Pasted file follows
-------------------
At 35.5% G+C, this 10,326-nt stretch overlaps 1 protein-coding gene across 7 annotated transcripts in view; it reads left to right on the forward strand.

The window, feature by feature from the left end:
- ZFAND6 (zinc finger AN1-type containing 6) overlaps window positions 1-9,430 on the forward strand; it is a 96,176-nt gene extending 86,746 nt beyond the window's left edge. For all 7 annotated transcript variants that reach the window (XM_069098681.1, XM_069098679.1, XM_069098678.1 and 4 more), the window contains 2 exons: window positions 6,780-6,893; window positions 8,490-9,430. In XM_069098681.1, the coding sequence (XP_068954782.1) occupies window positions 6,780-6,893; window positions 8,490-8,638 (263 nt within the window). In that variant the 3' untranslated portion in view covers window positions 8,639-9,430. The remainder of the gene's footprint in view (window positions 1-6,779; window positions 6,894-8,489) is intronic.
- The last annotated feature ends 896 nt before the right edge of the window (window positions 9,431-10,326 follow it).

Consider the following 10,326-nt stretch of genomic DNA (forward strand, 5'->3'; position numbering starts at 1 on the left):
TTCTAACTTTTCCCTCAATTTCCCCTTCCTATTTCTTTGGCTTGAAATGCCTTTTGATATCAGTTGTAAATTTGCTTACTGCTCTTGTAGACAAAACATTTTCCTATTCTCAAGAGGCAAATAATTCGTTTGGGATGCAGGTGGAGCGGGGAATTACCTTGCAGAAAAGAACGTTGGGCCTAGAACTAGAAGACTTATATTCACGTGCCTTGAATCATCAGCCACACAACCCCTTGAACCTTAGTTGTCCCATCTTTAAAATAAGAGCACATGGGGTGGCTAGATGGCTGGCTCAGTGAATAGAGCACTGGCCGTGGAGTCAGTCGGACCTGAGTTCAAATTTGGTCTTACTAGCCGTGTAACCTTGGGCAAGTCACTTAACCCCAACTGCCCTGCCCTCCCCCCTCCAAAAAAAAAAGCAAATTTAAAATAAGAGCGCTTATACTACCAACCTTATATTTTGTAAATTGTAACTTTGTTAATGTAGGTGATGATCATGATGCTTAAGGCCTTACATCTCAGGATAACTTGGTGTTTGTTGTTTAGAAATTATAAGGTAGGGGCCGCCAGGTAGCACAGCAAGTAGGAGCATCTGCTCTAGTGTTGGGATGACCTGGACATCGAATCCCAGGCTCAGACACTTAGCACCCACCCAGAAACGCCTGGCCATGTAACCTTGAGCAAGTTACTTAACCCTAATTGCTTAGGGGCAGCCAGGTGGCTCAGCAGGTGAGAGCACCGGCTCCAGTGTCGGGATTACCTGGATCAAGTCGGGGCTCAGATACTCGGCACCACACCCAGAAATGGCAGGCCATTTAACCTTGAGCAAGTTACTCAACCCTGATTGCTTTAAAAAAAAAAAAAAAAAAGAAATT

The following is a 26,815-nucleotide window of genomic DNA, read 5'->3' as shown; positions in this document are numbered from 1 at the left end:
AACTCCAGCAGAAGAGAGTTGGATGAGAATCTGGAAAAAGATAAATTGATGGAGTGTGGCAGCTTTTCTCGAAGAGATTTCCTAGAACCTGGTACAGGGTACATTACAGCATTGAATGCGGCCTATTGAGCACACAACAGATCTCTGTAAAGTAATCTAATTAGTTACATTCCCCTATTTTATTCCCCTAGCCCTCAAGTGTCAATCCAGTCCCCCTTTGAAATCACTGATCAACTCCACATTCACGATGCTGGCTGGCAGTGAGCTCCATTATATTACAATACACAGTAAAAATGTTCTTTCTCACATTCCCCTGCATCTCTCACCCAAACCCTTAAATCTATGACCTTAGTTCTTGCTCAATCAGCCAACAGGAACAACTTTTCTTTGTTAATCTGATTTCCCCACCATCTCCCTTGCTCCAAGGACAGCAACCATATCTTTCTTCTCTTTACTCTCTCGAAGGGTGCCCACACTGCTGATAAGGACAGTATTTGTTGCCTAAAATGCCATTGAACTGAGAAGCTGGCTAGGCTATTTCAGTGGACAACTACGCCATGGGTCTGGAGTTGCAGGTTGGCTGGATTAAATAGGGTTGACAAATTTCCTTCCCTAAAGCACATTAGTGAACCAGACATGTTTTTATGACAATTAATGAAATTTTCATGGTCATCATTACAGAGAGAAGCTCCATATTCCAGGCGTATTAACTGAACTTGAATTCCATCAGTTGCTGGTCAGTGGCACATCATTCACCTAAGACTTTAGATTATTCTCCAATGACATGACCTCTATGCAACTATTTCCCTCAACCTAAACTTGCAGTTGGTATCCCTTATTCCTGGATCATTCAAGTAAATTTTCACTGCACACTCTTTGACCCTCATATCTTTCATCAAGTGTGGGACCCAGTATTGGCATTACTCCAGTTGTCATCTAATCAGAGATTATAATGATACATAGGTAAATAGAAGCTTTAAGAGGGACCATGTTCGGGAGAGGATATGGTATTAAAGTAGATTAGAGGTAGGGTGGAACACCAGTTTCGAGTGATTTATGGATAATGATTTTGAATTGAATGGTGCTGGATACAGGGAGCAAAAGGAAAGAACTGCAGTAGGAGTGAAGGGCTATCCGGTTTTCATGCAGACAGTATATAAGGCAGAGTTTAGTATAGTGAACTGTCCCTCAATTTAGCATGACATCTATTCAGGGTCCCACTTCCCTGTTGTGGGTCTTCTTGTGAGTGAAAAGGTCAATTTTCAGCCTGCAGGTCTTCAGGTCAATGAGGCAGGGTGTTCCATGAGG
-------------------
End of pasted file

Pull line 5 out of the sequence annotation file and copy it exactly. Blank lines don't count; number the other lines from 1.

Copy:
Consider the following 10,326-nt stretch of genomic DNA (forward strand, 5'->3'; position numbering starts at 1 on the left):